Donald Gee, Petitioner-appellant, v. Duane Shillinger, Warden of the Wyoming State Penitentiary,defendant-appellee,andthe Attorney General of the State of Wyoming, Respondent-appellee, 13 F.3d 405 (10th Cir. 1993)Annotate this Case
Dec. 23, 1993
ORDER AND JUDGMENT1
Before TACHA, BRORBY, and EBEL, Circuit Judges.
After examining the briefs and appellate record, this panel has determined unanimously that oral argument would not materially assist the determination of this appeal. See Fed. R. App. P. 34(a); 10th Cir. R. 34.1.9. The case is therefore ordered submitted without oral argument.
Donald Gee, appearing pro se, appeals from an order of the district court dismissing his petition for a writ of habeas corpus, 28 U.S.C. 2254. The parties are familiar with the facts and issues presented in this appeal and we will not restate them here.
For substantially the same reasons given by the district court, we find that Mr. Gee's habeas corpus petition constitutes a successive petition. " [A] subsequent application for a writ of habeas corpus ... need not be entertained ... unless the application alleges and is predicated on a factual or other ground not adjudicated on the hearing of the earlier application for the writ." 28 U.S.C. 2244(b); Gee v. Shillinger, 979 F.2d 176, 178 (10th Cir. 1992); Andrews v. Deland, 943 F.2d 1162, 1171 (10th Cir. 1991), cert. denied, 112 S. Ct. 1213 (1992). Here, in his fourth habeas corpus petition, Mr. Gee's sole allegation is that he was denied effective assistance of counsel on direct appeal from his Wyoming state court conviction. Mr. Gee, however, made this same allegation in two previous habeas corpus petitions. See Gee, 979 F.2d at 177-78 (noting that Mr. Gee alleged "that he was denied the right to ... effective appellate counsel" in both his second and third petitions). His attempt to circumvent the successive petition rule by citing our recent decision in Hannon v. Maschner, 981 F.2d 1142 (10th Cir. 1992), is unavailing. Unlike the petitioner in Hannon, Mr. Gee took a direct appeal from his state court conviction and then procedurally defaulted his ineffective appellate counsel claim by filing an out-of-time notice of appeal from the state's dismissal of his first post-conviction petition. See Gee, 979 F.2d at 177. Further, Mr. Gee has not demonstrated why the "ends of justice" require a reconsideration of his ineffective appellate counsel claim. Id. at 178.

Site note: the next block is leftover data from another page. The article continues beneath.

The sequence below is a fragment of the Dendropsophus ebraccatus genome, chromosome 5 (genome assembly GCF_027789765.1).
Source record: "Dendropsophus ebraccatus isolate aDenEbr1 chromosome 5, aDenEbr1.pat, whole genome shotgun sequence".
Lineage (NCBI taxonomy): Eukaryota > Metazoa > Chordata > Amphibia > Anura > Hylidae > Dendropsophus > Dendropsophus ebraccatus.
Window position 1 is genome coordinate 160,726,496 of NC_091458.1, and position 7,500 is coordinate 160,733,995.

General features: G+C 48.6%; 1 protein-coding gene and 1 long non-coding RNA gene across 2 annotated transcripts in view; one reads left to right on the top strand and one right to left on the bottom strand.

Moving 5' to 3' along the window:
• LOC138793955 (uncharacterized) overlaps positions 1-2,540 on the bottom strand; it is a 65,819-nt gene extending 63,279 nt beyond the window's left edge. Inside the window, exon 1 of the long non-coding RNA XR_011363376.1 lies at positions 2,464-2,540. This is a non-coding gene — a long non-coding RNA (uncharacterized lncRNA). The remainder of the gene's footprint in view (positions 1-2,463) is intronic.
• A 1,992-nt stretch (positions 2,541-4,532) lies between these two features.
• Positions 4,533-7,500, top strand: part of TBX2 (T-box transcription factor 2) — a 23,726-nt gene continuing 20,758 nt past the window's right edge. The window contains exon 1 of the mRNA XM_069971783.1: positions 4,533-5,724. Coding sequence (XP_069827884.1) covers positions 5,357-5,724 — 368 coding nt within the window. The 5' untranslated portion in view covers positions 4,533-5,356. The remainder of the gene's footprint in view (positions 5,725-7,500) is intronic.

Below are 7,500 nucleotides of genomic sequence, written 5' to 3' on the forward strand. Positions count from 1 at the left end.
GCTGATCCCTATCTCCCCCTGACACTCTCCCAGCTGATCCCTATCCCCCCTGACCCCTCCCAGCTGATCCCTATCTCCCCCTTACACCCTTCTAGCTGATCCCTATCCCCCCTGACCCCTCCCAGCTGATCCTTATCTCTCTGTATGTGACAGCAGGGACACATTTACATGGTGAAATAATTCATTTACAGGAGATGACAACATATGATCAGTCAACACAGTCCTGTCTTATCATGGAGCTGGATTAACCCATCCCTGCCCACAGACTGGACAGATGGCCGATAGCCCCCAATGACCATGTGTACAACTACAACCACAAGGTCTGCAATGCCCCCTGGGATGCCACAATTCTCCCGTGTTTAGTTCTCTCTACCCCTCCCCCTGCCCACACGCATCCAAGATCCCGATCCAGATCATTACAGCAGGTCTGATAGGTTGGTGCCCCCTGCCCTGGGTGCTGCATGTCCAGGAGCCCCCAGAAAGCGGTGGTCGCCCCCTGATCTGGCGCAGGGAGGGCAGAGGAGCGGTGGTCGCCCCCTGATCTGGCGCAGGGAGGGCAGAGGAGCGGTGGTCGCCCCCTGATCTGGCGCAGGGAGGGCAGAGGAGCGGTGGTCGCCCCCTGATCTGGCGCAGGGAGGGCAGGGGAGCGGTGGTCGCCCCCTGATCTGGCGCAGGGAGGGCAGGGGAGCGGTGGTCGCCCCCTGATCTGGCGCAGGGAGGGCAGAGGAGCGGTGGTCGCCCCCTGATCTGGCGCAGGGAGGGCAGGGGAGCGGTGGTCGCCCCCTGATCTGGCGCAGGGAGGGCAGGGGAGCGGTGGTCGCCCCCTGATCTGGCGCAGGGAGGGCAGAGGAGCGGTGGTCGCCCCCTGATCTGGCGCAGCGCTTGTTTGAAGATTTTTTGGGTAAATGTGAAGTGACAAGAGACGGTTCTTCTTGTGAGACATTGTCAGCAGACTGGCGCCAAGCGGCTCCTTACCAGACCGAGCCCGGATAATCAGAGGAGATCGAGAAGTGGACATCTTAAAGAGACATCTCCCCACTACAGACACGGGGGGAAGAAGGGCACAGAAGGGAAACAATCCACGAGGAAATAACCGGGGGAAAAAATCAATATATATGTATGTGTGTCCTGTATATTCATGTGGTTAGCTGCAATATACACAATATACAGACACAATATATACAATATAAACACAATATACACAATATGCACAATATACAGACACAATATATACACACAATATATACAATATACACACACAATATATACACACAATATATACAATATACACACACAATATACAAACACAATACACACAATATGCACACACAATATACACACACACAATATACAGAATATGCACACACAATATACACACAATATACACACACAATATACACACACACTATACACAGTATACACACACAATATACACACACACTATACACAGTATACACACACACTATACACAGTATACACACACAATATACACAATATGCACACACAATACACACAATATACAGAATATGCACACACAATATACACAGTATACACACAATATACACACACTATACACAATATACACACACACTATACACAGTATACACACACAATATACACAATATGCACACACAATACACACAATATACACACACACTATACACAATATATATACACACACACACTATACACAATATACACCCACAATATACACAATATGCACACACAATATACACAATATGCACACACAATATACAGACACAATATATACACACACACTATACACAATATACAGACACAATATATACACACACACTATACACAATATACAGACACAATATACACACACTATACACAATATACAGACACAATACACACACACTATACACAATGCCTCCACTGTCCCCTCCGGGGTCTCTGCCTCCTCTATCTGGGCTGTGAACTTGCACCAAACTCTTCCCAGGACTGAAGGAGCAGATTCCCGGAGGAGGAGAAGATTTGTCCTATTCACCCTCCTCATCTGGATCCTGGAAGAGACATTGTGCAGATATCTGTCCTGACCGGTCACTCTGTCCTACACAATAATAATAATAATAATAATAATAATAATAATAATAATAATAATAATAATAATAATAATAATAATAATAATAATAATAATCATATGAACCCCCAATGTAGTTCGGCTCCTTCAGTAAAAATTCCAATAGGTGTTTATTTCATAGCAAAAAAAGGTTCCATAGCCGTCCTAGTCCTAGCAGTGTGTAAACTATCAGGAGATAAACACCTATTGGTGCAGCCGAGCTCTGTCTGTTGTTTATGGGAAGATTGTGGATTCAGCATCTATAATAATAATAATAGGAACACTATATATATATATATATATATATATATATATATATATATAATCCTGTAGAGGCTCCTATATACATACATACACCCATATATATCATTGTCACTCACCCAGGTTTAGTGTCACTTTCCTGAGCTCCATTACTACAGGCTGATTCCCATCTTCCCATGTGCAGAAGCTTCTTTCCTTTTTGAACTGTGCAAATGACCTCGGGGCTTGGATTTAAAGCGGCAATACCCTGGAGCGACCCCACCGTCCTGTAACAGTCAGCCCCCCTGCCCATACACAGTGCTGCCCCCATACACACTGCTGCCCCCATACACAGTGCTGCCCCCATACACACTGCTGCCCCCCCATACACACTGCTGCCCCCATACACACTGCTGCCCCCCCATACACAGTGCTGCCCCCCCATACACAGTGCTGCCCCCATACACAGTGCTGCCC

We GRANT Mr. Gee's request for a certificate of probable cause, GRANT his motion to proceed in forma pauperis and AFFIRM the district court's dismissal of his habeas corpus petition. The mandate shall issue forthwith.
This order and judgment has no precedential value and shall not be cited, or used by any court within the Tenth Circuit, except for purposes of establishing the doctrines of the law of the case, res judicata, or collateral estoppel. 10th Cir. R. 36.3